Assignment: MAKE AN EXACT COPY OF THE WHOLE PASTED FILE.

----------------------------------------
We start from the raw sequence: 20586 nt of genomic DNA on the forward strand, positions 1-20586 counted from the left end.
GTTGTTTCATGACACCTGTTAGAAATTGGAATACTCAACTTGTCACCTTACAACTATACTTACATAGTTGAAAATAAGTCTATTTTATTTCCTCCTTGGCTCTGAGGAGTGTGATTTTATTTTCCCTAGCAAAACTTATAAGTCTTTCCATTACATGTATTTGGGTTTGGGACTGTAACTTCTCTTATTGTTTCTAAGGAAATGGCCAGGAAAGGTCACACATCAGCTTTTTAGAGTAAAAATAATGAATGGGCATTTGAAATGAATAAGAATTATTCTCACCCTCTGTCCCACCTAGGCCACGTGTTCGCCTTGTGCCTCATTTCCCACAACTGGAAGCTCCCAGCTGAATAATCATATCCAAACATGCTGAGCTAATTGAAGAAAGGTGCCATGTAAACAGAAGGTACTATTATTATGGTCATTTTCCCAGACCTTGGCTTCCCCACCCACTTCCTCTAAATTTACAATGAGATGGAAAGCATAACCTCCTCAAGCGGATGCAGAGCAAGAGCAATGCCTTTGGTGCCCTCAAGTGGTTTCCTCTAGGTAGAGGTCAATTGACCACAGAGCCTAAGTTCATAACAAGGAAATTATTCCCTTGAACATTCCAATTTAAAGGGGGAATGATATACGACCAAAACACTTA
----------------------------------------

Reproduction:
We start from the raw sequence: 20586 nt of genomic DNA on the forward strand, positions 1-20586 counted from the left end.
GTTGTTTCATGACACCTGTTAGAAATTGGAATACTCAACTTGTCACCTTACAACTATACTTACATAGTTGAAAATAAGTCTATTTTATTTCCTCCTTGGCTCTGAGGAGTGTGATTTTATTTTCCCTAGCAAAACTTATAAGTCTTTCCATTACATGTATTTGGGTTTGGGACTGTAACTTCTCTTATTGTTTCTAAGGAAATGGCCAGGAAAGGTCACACATCAGCTTTTTAGAGTAAAAATAATGAATGGGCATTTGAAATGAATAAGAATTATTCTCACCCTCTGTCCCACCTAGGCCACGTGTTCGCCTTGTGCCTCATTTCCCACAACTGGAAGCTCCCAGCTGAATAATCATATCCAAACATGCTGAGCTAATTGAAGAAAGGTGCCATGTAAACAGAAGGTACTATTATTATGGTCATTTTCCCAGACCTTGGCTTCCCCACCCACTTCCTCTAAATTTACAATGAGATGGAAAGCATAACCTCCTCAAGCGGATGCAGAGCAAGAGCAATGCCTTTGGTGCCCTCAAGTGGTTTCCTCTAGGTAGAGGTCAATTGACCACAGAGCCTAAGTTCATAACAAGGAAATTATTCCCTTGAACATTCCAATTTAAAGGGGGAATGATATACGACCAAAACACTTA